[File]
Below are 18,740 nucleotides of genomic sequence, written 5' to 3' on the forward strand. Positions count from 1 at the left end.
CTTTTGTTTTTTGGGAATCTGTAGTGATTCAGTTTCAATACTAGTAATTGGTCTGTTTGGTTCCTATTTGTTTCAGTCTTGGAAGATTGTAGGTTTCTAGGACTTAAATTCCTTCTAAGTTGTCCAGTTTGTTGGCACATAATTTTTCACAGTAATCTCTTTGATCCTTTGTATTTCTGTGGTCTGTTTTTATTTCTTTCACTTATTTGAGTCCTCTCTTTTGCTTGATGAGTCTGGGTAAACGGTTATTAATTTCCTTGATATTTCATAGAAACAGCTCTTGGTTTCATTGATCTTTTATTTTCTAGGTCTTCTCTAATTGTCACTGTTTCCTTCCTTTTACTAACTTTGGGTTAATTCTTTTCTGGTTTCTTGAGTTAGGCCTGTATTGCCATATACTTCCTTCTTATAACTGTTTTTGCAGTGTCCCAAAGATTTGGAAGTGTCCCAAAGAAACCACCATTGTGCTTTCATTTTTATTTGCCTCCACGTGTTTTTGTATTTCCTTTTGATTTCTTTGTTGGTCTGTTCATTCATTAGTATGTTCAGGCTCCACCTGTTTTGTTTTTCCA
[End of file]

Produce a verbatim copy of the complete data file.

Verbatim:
Below are 18,740 nucleotides of genomic sequence, written 5' to 3' on the forward strand. Positions count from 1 at the left end.
CTTTTGTTTTTTGGGAATCTGTAGTGATTCAGTTTCAATACTAGTAATTGGTCTGTTTGGTTCCTATTTGTTTCAGTCTTGGAAGATTGTAGGTTTCTAGGACTTAAATTCCTTCTAAGTTGTCCAGTTTGTTGGCACATAATTTTTCACAGTAATCTCTTTGATCCTTTGTATTTCTGTGGTCTGTTTTTATTTCTTTCACTTATTTGAGTCCTCTCTTTTGCTTGATGAGTCTGGGTAAACGGTTATTAATTTCCTTGATATTTCATAGAAACAGCTCTTGGTTTCATTGATCTTTTATTTTCTAGGTCTTCTCTAATTGTCACTGTTTCCTTCCTTTTACTAACTTTGGGTTAATTCTTTTCTGGTTTCTTGAGTTAGGCCTGTATTGCCATATACTTCCTTCTTATAACTGTTTTTGCAGTGTCCCAAAGATTTGGAAGTGTCCCAAAGAAACCACCATTGTGCTTTCATTTTTATTTGCCTCCACGTGTTTTTGTATTTCCTTTTGATTTCTTTGTTGGTCTGTTCATTCATTAGTATGTTCAGGCTCCACCTGTTTTGTTTTTCCA